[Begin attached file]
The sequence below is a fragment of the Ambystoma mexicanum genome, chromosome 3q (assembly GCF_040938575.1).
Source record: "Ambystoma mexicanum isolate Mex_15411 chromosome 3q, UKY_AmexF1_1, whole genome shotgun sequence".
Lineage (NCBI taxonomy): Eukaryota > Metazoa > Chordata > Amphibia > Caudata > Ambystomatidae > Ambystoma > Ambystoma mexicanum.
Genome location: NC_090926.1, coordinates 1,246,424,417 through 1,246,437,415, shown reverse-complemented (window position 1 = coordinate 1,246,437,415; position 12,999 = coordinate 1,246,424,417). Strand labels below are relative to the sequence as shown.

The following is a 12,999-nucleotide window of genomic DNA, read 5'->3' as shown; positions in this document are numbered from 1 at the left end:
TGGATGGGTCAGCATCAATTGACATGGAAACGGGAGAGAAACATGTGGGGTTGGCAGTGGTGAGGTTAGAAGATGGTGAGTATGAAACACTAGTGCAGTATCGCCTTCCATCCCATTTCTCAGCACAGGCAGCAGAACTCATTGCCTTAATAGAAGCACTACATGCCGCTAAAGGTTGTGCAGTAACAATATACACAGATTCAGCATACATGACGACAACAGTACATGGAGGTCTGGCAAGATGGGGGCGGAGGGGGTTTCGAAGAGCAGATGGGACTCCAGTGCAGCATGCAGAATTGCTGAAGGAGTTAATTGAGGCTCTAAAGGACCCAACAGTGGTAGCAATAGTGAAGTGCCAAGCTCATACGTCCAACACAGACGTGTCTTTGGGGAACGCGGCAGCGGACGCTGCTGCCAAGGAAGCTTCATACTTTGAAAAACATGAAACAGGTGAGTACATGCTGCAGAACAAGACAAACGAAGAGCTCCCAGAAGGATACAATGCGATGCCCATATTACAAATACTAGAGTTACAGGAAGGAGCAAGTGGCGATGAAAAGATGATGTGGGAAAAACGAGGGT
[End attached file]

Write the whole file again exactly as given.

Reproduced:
The sequence below is a fragment of the Ambystoma mexicanum genome, chromosome 3q (assembly GCF_040938575.1).
Source record: "Ambystoma mexicanum isolate Mex_15411 chromosome 3q, UKY_AmexF1_1, whole genome shotgun sequence".
Lineage (NCBI taxonomy): Eukaryota > Metazoa > Chordata > Amphibia > Caudata > Ambystomatidae > Ambystoma > Ambystoma mexicanum.
Genome location: NC_090926.1, coordinates 1,246,424,417 through 1,246,437,415, shown reverse-complemented (window position 1 = coordinate 1,246,437,415; position 12,999 = coordinate 1,246,424,417). Strand labels below are relative to the sequence as shown.

The following is a 12,999-nucleotide window of genomic DNA, read 5'->3' as shown; positions in this document are numbered from 1 at the left end:
TGGATGGGTCAGCATCAATTGACATGGAAACGGGAGAGAAACATGTGGGGTTGGCAGTGGTGAGGTTAGAAGATGGTGAGTATGAAACACTAGTGCAGTATCGCCTTCCATCCCATTTCTCAGCACAGGCAGCAGAACTCATTGCCTTAATAGAAGCACTACATGCCGCTAAAGGTTGTGCAGTAACAATATACACAGATTCAGCATACATGACGACAACAGTACATGGAGGTCTGGCAAGATGGGGGCGGAGGGGGTTTCGAAGAGCAGATGGGACTCCAGTGCAGCATGCAGAATTGCTGAAGGAGTTAATTGAGGCTCTAAAGGACCCAACAGTGGTAGCAATAGTGAAGTGCCAAGCTCATACGTCCAACACAGACGTGTCTTTGGGGAACGCGGCAGCGGACGCTGCTGCCAAGGAAGCTTCATACTTTGAAAAACATGAAACAGGTGAGTACATGCTGCAGAACAAGACAAACGAAGAGCTCCCAGAAGGATACAATGCGATGCCCATATTACAAATACTAGAGTTACAGGAAGGAGCAAGTGGCGATGAAAAGATGATGTGGGAAAAACGAGGGT